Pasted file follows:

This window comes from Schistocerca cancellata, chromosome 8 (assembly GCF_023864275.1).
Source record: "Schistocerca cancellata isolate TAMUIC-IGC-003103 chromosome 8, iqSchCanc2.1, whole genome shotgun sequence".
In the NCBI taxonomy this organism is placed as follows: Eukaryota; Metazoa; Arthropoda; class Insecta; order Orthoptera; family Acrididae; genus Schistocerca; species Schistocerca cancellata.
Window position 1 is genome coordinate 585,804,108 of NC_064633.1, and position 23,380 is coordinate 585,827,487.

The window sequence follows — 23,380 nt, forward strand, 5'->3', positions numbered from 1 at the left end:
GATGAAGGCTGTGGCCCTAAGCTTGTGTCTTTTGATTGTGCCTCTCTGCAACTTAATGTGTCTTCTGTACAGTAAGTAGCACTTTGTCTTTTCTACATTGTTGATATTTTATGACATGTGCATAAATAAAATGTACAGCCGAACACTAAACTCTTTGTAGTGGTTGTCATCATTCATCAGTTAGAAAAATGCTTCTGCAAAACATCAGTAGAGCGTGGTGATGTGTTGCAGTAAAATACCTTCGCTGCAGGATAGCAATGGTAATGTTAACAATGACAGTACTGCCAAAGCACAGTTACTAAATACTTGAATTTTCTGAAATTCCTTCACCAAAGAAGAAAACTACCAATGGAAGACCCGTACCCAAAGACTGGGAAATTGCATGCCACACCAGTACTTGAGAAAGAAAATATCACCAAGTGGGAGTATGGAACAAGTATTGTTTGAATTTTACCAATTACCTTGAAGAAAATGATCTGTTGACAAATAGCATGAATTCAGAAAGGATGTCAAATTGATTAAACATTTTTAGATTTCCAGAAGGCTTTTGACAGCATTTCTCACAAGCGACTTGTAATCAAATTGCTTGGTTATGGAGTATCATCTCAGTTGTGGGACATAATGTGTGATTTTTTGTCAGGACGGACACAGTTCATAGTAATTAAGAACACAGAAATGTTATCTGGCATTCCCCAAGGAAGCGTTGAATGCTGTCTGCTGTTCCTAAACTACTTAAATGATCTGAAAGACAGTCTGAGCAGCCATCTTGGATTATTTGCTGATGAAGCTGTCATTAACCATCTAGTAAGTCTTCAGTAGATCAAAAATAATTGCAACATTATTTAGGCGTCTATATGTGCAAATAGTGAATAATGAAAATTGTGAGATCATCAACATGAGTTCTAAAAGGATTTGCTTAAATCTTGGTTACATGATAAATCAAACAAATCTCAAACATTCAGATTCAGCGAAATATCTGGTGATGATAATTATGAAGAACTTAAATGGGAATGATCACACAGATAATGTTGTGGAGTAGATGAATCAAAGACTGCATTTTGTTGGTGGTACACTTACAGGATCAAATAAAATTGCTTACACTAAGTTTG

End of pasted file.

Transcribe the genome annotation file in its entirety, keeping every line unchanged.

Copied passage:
This window comes from Schistocerca cancellata, chromosome 8 (assembly GCF_023864275.1).
Source record: "Schistocerca cancellata isolate TAMUIC-IGC-003103 chromosome 8, iqSchCanc2.1, whole genome shotgun sequence".
In the NCBI taxonomy this organism is placed as follows: Eukaryota; Metazoa; Arthropoda; class Insecta; order Orthoptera; family Acrididae; genus Schistocerca; species Schistocerca cancellata.
Window position 1 is genome coordinate 585,804,108 of NC_064633.1, and position 23,380 is coordinate 585,827,487.

The window sequence follows — 23,380 nt, forward strand, 5'->3', positions numbered from 1 at the left end:
GATGAAGGCTGTGGCCCTAAGCTTGTGTCTTTTGATTGTGCCTCTCTGCAACTTAATGTGTCTTCTGTACAGTAAGTAGCACTTTGTCTTTTCTACATTGTTGATATTTTATGACATGTGCATAAATAAAATGTACAGCCGAACACTAAACTCTTTGTAGTGGTTGTCATCATTCATCAGTTAGAAAAATGCTTCTGCAAAACATCAGTAGAGCGTGGTGATGTGTTGCAGTAAAATACCTTCGCTGCAGGATAGCAATGGTAATGTTAACAATGACAGTACTGCCAAAGCACAGTTACTAAATACTTGAATTTTCTGAAATTCCTTCACCAAAGAAGAAAACTACCAATGGAAGACCCGTACCCAAAGACTGGGAAATTGCATGCCACACCAGTACTTGAGAAAGAAAATATCACCAAGTGGGAGTATGGAACAAGTATTGTTTGAATTTTACCAATTACCTTGAAGAAAATGATCTGTTGACAAATAGCATGAATTCAGAAAGGATGTCAAATTGATTAAACATTTTTAGATTTCCAGAAGGCTTTTGACAGCATTTCTCACAAGCGACTTGTAATCAAATTGCTTGGTTATGGAGTATCATCTCAGTTGTGGGACATAATGTGTGATTTTTTGTCAGGACGGACACAGTTCATAGTAATTAAGAACACAGAAATGTTATCTGGCATTCCCCAAGGAAGCGTTGAATGCTGTCTGCTGTTCCTAAACTACTTAAATGATCTGAAAGACAGTCTGAGCAGCCATCTTGGATTATTTGCTGATGAAGCTGTCATTAACCATCTAGTAAGTCTTCAGTAGATCAAAAATAATTGCAACATTATTTAGGCGTCTATATGTGCAAATAGTGAATAATGAAAATTGTGAGATCATCAACATGAGTTCTAAAAGGATTTGCTTAAATCTTGGTTACATGATAAATCAAACAAATCTCAAACATTCAGATTCAGCGAAATATCTGGTGATGATAATTATGAAGAACTTAAATGGGAATGATCACACAGATAATGTTGTGGAGTAGATGAATCAAAGACTGCATTTTGTTGGTGGTACACTTACAGGATCAAATAAAATTGCTTACACTAAGTTTG